Lupus patients face anemia risk from inflammation, iron deficiency, and renal insufficiency. Anemia is a common occurrence in lupus patients, affecting nearly 50 percent of them. There are many reasons why lupus patients are at a greater risk for anemia, including inflammation, renal insufficiency, blood loss, dietary insufficiency, medications, and infection, just to name a few.
Renal insufficiency: Lupus patients might experience anemia due to renal insufficiency as there is a deficiency in the production of erythropoietin (a hormone that increases the rate of red blood cell production) in the kidneys.
Iron deficiency: Chronic blood loss from the gastrointestinal tract, usually due to medications or through excessive menstrual bleeding. Iron deficiency anemia is quite common among lupus patients and the general population, especially young teenage girls and women.
Red cell aplasia: This is a rare form of anemia usually caused by antibodies directed against either erythropoietin or bone marrow erythroblasts. It typically responds well to steroid treatments.
Anemia in lupus symptoms
Recognizing the symptoms is important in order to spot anemia in lupus and receive treatment. Symptoms of anemia in lupus are:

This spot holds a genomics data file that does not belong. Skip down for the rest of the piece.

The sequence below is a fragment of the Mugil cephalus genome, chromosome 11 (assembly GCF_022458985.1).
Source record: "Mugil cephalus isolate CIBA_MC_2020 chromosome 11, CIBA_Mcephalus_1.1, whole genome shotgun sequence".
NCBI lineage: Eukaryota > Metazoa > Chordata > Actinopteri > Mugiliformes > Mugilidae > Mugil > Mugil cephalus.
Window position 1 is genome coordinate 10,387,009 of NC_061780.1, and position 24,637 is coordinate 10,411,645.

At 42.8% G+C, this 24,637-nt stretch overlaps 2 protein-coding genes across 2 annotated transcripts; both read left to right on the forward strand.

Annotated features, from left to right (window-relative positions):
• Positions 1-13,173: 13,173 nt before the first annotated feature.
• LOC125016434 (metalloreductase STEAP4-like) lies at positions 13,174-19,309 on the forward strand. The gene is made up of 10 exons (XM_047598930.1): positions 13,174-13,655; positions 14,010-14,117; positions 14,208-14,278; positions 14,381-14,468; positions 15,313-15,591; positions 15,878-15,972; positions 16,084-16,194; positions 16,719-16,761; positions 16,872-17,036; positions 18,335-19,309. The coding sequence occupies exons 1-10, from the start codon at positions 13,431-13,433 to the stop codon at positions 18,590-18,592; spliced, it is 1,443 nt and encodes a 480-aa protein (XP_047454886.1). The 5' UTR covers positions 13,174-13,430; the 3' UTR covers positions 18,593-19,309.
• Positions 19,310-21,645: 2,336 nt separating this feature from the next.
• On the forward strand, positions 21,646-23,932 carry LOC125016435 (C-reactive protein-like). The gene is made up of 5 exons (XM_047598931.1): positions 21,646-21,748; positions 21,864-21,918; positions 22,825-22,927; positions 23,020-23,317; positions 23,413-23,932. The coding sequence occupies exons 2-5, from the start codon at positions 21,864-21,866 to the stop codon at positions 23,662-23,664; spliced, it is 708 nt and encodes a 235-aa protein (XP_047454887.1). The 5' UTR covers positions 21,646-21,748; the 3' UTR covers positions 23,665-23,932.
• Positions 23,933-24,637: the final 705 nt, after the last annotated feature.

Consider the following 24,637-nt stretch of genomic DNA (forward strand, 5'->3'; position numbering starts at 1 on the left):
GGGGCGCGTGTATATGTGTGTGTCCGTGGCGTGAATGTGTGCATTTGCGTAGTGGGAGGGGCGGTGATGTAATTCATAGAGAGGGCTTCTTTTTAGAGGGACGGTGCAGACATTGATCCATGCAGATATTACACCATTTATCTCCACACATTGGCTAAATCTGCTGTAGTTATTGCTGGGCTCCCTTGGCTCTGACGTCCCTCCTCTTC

- Pale skin
- Shortness of breath
- Strange cravings, like dirt or ice
- Tingling or crawling sensation in the legs
- Tongue swelling or soreness
- Cold hands and feet
- Fast or irregular heartbeat
- Brittle nails
New treatment of anemia in lupus underway
Research by Dr. Westley Reeves and his team at University of Florida found a possible new treatment for anemia in lupus patients. The researchers explored how inflammation damages bone marrow, contributing to anemia. They tested bone marrow from lupus patients and found abnormally high levels of dying cells, as well as tumor necrosis factor (TNF) that can kill other cells.
The researchers conducted their study on mice to determine if TNF cells caused death to stem cells responsible for producing new blood cells. The researchers found the same levels of dead cells in the mice as they did in the patients, but mice that were deficient in TNF did not develop anemia or have bone marrow damage. The researchers concluded that cell death was then caused by TNF, which ultimately leads to anemia.
Dr. Reeves said, “Our study strongly suggests that TNF production is behind some of the bone marrow problems in lupus, including anemia. TNF inhibitors, which are used to treat rheumatoid arthritis, might therefore benefit certain lupus patients with persistent low red blood cell counts.”
Additional research is needed to determine effective medications to stop TNF.
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